In the wrong hands your insurance card is worth a fortune. It’s actually the largest target of identity thieves who want it to obtain free health care.
Free Wi-Fi can be found everywhere, from the airport to public parks, and even coffee shops.
A Long Island man appeared in court Thursday on charges that he pretended to be a doctor in order to get fraudulent prescriptions for Oxycodone and Xanax filled.
“On the one hand the federal government says ‘protect your Social Security number.’ On the other hand, it advertises your Social Security number on 50 million Medicare cards in the United States,” Israel said.
With so much talk of data breaching, hacking, and identity theft many people are concerned about their personal information.
Federal agents on Tuesday arrested a New York City Police officer on charges of fraud and identity theft, after he allegedly gave out other people’s driver’s license information to use falsely.
A hospital employee has been charged with identity theft. The woman was allegedly targeting weak and vulnerable patients who had been left in her care.
As drivers fill up for the big holiday weekend, police in New Jersey have issued a warning about credit card skimming at gas stations.
For some Shred Fest was a chance to fight identity theft, for Leslie it was an event 15 years in the making.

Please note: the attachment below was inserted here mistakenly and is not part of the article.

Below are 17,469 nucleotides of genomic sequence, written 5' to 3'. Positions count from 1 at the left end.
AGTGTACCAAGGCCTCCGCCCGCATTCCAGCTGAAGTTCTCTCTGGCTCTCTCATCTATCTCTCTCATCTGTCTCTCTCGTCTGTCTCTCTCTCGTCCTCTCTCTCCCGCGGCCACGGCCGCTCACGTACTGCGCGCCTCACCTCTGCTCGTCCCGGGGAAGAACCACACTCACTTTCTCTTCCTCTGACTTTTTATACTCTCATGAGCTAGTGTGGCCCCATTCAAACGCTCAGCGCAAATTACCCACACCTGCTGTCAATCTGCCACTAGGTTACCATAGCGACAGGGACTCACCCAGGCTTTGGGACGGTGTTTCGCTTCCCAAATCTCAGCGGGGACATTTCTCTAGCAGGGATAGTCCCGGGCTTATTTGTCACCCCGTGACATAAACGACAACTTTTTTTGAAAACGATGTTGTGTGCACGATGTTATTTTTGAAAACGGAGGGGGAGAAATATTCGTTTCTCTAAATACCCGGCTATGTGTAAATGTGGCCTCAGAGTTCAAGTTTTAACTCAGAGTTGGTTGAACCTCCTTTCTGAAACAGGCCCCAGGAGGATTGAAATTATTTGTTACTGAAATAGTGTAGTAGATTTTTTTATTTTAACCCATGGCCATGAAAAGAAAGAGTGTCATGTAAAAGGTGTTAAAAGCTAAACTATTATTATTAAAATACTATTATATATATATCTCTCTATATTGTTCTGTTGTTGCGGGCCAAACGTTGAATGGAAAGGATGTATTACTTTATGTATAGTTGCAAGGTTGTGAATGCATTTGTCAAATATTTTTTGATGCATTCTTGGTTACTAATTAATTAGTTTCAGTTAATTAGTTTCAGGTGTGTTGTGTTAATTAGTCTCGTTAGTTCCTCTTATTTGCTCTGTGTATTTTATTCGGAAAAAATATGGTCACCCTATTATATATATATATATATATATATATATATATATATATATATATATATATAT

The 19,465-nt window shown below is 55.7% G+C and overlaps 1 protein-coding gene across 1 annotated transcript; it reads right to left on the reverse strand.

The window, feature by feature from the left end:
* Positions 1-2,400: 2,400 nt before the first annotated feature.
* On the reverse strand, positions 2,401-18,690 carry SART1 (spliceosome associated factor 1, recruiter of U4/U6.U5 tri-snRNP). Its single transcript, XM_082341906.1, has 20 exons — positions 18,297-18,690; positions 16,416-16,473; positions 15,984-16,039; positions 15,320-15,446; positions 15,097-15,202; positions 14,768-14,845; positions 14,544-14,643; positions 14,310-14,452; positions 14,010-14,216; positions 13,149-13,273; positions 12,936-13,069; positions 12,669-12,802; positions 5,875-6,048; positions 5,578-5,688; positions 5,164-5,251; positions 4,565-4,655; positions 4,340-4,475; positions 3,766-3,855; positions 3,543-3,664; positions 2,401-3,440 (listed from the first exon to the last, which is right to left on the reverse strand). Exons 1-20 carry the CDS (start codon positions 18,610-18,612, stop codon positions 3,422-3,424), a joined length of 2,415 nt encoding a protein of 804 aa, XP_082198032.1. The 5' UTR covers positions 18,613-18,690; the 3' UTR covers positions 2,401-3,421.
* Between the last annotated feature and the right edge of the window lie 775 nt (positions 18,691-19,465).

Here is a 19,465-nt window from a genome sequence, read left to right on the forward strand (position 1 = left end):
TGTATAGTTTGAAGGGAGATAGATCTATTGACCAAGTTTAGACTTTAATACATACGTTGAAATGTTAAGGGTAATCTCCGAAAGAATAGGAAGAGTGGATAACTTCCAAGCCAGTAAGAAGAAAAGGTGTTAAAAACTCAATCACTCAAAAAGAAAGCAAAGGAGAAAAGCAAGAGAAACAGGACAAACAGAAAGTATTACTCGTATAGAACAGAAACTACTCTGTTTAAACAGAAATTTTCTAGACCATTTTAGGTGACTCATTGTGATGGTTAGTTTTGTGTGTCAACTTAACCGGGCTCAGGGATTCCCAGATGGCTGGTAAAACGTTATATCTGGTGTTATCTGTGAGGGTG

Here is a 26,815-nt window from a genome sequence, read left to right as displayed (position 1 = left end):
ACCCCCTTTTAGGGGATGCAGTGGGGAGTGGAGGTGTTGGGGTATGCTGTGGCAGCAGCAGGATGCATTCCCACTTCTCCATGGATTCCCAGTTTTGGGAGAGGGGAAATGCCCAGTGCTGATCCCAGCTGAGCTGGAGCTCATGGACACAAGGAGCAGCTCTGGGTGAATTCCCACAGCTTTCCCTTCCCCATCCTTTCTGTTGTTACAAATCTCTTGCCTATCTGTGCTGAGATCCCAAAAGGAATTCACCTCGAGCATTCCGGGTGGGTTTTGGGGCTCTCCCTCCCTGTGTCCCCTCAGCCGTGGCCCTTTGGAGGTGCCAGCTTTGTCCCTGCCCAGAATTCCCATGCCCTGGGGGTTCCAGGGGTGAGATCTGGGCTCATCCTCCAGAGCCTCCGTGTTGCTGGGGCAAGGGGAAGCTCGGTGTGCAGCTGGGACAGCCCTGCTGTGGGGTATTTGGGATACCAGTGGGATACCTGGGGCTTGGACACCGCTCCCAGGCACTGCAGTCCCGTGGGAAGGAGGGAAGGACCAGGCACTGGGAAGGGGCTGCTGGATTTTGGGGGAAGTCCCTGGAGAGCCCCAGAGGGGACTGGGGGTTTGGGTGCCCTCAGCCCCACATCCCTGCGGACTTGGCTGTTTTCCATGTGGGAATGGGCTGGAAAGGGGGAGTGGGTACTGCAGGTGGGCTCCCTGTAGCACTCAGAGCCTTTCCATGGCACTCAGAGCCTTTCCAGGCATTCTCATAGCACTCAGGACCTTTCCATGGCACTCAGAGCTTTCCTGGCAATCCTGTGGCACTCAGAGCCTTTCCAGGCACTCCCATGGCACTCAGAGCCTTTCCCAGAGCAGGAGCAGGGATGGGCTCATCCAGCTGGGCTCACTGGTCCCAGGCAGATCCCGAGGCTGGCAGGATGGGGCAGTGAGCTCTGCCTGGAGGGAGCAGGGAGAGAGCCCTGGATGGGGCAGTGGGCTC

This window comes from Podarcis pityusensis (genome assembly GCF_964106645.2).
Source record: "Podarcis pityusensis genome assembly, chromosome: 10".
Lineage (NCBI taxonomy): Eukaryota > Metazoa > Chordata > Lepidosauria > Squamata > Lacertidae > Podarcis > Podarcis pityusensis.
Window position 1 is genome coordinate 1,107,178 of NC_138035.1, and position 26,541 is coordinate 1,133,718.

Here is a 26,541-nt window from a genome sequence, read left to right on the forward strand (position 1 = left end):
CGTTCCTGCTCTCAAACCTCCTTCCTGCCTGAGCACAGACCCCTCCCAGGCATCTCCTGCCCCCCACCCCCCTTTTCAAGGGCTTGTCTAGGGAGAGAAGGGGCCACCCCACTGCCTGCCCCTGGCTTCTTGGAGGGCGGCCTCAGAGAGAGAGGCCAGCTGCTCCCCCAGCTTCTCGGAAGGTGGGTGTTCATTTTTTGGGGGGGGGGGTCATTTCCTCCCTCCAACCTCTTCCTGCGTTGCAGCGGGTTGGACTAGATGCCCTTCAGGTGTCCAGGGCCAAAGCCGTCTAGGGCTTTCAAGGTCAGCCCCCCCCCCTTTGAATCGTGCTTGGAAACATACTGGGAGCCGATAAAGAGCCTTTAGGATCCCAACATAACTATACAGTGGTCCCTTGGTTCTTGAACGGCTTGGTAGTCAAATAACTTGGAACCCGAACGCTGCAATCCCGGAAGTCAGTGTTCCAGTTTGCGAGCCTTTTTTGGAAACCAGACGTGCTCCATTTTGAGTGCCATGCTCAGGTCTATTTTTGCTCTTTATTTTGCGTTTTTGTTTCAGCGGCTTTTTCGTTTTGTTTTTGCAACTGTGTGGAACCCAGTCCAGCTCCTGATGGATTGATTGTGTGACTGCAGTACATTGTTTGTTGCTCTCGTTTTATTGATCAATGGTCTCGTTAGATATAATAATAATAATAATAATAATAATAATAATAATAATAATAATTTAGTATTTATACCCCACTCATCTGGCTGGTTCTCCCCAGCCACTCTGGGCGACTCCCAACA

Eleven defendants were indicted by the Manhattan District Attorney’s office and arraigned in State Supreme Court later Wednesday on identity theft, fraud, grand larceny and forgery charges.
Police on Monday were asking the public to help them find a man they say stole a woman’s identity in Brooklyn, and used it to obtain prescriptions from several pharmacies.
Between November 2013 and March 2014, Nassau County police said Yorell Moses, 27, of Freeport used stolen credit card information to buy merchandise and gift cards.
Manhattan District Attorney Cyrus R. Vance Jr. said the group somehow installed devices that captured card and PIN numbers inside pumps at gas stations in Georgia, South Carolina and Texas.
Credit card information stolen in the Target data breach apparently has hit the market.
Checking your credit and debit card statements often and using cash whenever possible are just two ways to help keep the thieves away.